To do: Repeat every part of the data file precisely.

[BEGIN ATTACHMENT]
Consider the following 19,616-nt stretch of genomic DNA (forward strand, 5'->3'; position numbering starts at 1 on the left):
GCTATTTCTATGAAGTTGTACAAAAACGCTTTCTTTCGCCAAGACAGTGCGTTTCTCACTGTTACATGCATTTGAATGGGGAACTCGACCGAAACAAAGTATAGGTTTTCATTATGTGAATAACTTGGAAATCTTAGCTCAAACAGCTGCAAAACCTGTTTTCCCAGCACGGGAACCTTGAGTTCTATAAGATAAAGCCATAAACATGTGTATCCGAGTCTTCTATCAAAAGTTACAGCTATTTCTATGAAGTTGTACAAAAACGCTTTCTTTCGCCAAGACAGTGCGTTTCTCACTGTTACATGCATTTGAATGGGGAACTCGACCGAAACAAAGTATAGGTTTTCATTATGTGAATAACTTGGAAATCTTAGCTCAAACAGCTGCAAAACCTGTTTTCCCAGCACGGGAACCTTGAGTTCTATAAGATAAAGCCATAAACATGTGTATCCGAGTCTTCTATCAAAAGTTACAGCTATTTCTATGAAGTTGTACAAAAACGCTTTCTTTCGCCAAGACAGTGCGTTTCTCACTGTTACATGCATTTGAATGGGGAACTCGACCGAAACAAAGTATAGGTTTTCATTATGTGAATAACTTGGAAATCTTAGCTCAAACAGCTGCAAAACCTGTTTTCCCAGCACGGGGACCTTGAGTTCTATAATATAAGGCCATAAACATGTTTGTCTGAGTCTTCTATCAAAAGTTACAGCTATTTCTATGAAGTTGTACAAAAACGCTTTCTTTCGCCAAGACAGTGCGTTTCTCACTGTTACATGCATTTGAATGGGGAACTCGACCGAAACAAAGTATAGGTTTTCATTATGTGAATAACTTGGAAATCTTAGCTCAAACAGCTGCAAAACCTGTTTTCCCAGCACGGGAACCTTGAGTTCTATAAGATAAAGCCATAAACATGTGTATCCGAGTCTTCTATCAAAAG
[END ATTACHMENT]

Consider the following 19,616-nt stretch of genomic DNA (forward strand, 5'->3'; position numbering starts at 1 on the left):
GCTATTTCTATGAAGTTGTACAAAAACGCTTTCTTTCGCCAAGACAGTGCGTTTCTCACTGTTACATGCATTTGAATGGGGAACTCGACCGAAACAAAGTATAGGTTTTCATTATGTGAATAACTTGGAAATCTTAGCTCAAACAGCTGCAAAACCTGTTTTCCCAGCACGGGAACCTTGAGTTCTATAAGATAAAGCCATAAACATGTGTATCCGAGTCTTCTATCAAAAGTTACAGCTATTTCTATGAAGTTGTACAAAAACGCTTTCTTTCGCCAAGACAGTGCGTTTCTCACTGTTACATGCATTTGAATGGGGAACTCGACCGAAACAAAGTATAGGTTTTCATTATGTGAATAACTTGGAAATCTTAGCTCAAACAGCTGCAAAACCTGTTTTCCCAGCACGGGAACCTTGAGTTCTATAAGATAAAGCCATAAACATGTGTATCCGAGTCTTCTATCAAAAGTTACAGCTATTTCTATGAAGTTGTACAAAAACGCTTTCTTTCGCCAAGACAGTGCGTTTCTCACTGTTACATGCATTTGAATGGGGAACTCGACCGAAACAAAGTATAGGTTTTCATTATGTGAATAACTTGGAAATCTTAGCTCAAACAGCTGCAAAACCTGTTTTCCCAGCACGGGGACCTTGAGTTCTATAATATAAGGCCATAAACATGTTTGTCTGAGTCTTCTATCAAAAGTTACAGCTATTTCTATGAAGTTGTACAAAAACGCTTTCTTTCGCCAAGACAGTGCGTTTCTCACTGTTACATGCATTTGAATGGGGAACTCGACCGAAACAAAGTATAGGTTTTCATTATGTGAATAACTTGGAAATCTTAGCTCAAACAGCTGCAAAACCTGTTTTCCCAGCACGGGAACCTTGAGTTCTATAAGATAAAGCCATAAACATGTGTATCCGAGTCTTCTATCAAAAG